Pandesal, Ube Halaya, Mansanas Apple Cookies: Wow Baguio’s Filipino Sweets Connect to Comforting Roots

Think Filipino food is just adobo, pancit and lumpia? Jo Soeung of Wow Baguio will show you otherwise.


Wow Baguio

Wow Baguio’s pandesal and coconut jam, ube jam and strawberry jam with calamansi. Photo: Martha Cheng


Here in Hawai‘i, we think Filipino food is just adobo, pancit, lumpia. In the dessert realm, we might know a little more: halo halo, bibingka, pandesal, ensamada. Maybe. But how little I know about Filipino food, and the Philippines itself, is immediately obvious upon meeting Jo Soeung of Wow Baguio. From her small production kitchen in Chinatown, she hands me a jar of strawberry jam. She says Baguio City, where she’s from, is famous for its strawberries, which grow well in the cool mountainous climate, more akin to the Pacific Northwest than the tropical humidity I associate with the Philippines. Strawberries in the Philippines? I had no idea.


Soeung started Wow Baguio to give people a taste of her hometown, which in addition to strawberries, is known for its ube halaya, or jam (in particular, one that’s made by the Good Shepherd Convent since 1976). I try her ube jam, which is a vibrant purple and tastes purely of ube, with the consistency of mashed yams. Which is basically what it is—Soeung uses no artificial flavors nor coloring in her jam, unlike most ube treats—it’s just local ube, coconut cream and sugar. My favorite of her jams, though, is the coconut, creamy and lush like caramel. But give me any of Wow Baguio’s jams and fluffy pandesal, a soft, fluffy roll dusted in cornmeal, and I will eat them from morning to night.


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Soeung is the fourth generation to continue the tradition of making and selling jams and cookies. “Wow Baguio reminds me of the simple things in life, and how my grandmother, from just selling in a market, was able to raise seven kids and five grandchildren because of these jams that she made,” Soeung says. “When I’m not doing this, I have my personal chef service—people book me to cook for them. But Wow Baguio is for me—a reminder to be always the kid at heart. Because I feel like nowadays, especially with what’s going on right now, the purest thing that we can do for ourselves is like, take me back to the childhood where I don’t have all of these thoughts right now, and all I can remember is all of this…” She gestures to the tray of sweets she’s laid out for me, a merienda, or afternoon snack, that includes coffee scented with cardamom and cinnamon, Filipino hot chocolate she made by frothing tablea (ground cacao) with water, yogurt made with macapuno (a soft jellylike coconut), ube and strawberry jam, and pandesal.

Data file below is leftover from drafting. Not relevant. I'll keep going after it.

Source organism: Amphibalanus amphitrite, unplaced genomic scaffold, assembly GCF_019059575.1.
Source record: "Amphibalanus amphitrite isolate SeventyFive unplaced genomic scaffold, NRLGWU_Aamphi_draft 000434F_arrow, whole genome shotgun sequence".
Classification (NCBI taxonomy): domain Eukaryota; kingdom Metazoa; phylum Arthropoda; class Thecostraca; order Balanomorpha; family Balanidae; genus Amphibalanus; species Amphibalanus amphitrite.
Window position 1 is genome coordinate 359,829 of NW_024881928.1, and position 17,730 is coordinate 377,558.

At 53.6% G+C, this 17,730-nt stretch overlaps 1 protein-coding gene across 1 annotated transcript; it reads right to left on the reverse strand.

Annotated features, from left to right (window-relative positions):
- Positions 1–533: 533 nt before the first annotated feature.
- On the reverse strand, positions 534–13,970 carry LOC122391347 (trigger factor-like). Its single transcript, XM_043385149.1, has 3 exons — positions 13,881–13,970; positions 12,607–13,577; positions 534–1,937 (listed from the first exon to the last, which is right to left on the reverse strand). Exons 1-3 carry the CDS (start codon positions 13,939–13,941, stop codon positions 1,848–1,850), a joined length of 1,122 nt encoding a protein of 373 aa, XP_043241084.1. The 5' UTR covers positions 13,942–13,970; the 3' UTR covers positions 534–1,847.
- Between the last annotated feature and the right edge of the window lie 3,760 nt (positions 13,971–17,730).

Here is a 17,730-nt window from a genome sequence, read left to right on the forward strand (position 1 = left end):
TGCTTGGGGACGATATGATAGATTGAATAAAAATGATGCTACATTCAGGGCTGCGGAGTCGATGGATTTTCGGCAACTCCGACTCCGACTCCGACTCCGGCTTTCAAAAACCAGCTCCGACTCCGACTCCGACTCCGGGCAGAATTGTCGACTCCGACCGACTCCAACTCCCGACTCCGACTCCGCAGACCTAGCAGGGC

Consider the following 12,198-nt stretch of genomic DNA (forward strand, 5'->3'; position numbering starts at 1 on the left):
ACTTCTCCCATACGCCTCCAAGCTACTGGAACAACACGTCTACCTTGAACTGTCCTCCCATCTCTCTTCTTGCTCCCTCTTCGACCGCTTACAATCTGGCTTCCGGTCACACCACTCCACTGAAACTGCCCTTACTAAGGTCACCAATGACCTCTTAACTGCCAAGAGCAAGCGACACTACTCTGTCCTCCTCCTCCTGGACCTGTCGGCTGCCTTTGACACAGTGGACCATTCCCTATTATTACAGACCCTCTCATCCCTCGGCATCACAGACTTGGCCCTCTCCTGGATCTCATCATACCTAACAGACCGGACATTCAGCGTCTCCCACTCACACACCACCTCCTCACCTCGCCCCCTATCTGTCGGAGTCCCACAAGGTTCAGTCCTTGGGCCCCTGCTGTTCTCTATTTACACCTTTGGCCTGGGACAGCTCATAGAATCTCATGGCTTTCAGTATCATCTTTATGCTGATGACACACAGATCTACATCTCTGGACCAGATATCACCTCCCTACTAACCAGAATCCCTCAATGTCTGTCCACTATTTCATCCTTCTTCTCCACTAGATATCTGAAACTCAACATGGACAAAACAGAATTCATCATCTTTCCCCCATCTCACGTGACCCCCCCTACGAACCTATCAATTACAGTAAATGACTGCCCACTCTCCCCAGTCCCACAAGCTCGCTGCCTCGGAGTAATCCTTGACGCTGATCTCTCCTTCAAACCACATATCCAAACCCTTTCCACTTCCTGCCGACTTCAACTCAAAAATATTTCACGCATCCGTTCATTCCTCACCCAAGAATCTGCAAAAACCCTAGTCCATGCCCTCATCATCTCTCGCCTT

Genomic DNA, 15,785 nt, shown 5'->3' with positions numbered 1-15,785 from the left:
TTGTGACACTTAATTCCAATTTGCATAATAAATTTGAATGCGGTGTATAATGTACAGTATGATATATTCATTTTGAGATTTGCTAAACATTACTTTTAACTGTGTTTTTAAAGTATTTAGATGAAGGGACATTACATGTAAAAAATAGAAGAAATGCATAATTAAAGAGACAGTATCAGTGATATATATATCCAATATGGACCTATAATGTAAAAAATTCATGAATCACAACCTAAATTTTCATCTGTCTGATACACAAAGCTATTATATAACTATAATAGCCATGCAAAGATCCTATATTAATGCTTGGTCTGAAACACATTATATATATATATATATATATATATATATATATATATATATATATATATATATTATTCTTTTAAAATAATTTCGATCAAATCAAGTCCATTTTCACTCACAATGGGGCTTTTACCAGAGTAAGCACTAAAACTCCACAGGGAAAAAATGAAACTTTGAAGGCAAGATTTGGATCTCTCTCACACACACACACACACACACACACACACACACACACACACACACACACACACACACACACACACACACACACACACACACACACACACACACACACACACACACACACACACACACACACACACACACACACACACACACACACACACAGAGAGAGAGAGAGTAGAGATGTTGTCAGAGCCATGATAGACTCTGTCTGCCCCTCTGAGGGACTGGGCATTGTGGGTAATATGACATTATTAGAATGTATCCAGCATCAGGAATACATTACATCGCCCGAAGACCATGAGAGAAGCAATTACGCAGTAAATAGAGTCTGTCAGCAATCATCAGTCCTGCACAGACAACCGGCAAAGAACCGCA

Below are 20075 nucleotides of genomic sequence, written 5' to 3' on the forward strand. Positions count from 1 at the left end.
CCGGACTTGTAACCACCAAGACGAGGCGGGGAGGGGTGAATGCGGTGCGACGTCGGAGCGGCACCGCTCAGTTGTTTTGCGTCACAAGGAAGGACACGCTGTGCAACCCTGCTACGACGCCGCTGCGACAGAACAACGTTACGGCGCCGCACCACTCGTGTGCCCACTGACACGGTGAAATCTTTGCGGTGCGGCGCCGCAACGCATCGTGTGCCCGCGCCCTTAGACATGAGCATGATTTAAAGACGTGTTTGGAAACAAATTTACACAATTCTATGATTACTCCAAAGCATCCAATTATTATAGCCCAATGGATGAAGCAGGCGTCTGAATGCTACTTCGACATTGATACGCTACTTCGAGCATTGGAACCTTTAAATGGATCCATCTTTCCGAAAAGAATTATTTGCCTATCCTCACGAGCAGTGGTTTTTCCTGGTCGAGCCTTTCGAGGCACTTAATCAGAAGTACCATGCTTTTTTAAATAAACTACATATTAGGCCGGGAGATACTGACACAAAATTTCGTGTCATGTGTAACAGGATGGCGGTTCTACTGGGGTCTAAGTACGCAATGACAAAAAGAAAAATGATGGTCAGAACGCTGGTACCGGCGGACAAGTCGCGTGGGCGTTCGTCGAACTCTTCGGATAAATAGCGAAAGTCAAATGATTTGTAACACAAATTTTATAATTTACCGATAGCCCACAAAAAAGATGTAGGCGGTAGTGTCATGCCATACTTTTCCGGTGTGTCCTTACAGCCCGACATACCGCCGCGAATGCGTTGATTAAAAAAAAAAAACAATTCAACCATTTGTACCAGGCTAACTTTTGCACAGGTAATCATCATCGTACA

Wow Baguio Cookies

Lola’s (grandmother) cookies are dense, almost akin to a fruitcake and come in a set of four: mansanas (apple), luya-kanela (ginger-cinnamon), presa-limon (strawberry-lemon), tsokolate (chocolate). Photo: Martha Cheng


“I never thought that I might present this part of my life in a trade,” she says. She was originally a nurse in Seattle, where she moved as a teenager with her family. Then, at a part time hostess job at an Asian restaurant, she saw a chef work the wok. “You see the way he focuses on the wok on the fire, he’s just cooking fried rice, but why does this look so magical to me? What is going on?! It’s like a love scene from a Leonardo DiCaprio movie. I got like hot flashes.” She eventually enrolled in culinary school and worked in Seattle before coming to Hawai‘i for a stint as the chef de cuisine at the Grand Wailea Maui and then venturing out on her own.


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Now, in her personal chef business, she’s still able to express her heritage from time to time, as in her sauces of adobo and kinilaw (the Filipino version of ceviche), and she recently created a vegan version of an Igorot feast. She grew up amongst Igorots, the collective name for the indigenous tribes in the Cordilleras of northern Philippines. Whereas we usually associate Filipino flavors with fish sauce and shrimp paste and sour notes from vinegar or calamansi, Igorot cuisine is largely devoid of these, seasoning instead a mostly hunted and foraged diet with salt, ginger, tiny, intense chilies, and smoke.


“But why vegan?” I ask. Wow Baguio’s treats are all vegan, though as a private chef, she cooks for all eaters.


“I started being vegan when I was in Texas (for a chef event) and got bitten by the Lone Star tick,” she says. “It gave me an autoimmune disease and I can’t eat meat.”


“Wow, it’s like karma for meat-loving Texans.”


“This is karma for every time vegans came to restaurants where I worked and I told [the servers] to give them water and parsley.”


Jams $15 each, a dozen pandesal $18, Lola’s cookies $15. Order online at or find Wow Baguio Sundays at Lokahi Kailua Market from 9 a.m. to 1 p.m. Wow Baguio treats are also sold at Ruby Violet Coffee (@rubyvioletcoffee) at Aloha Beer Co.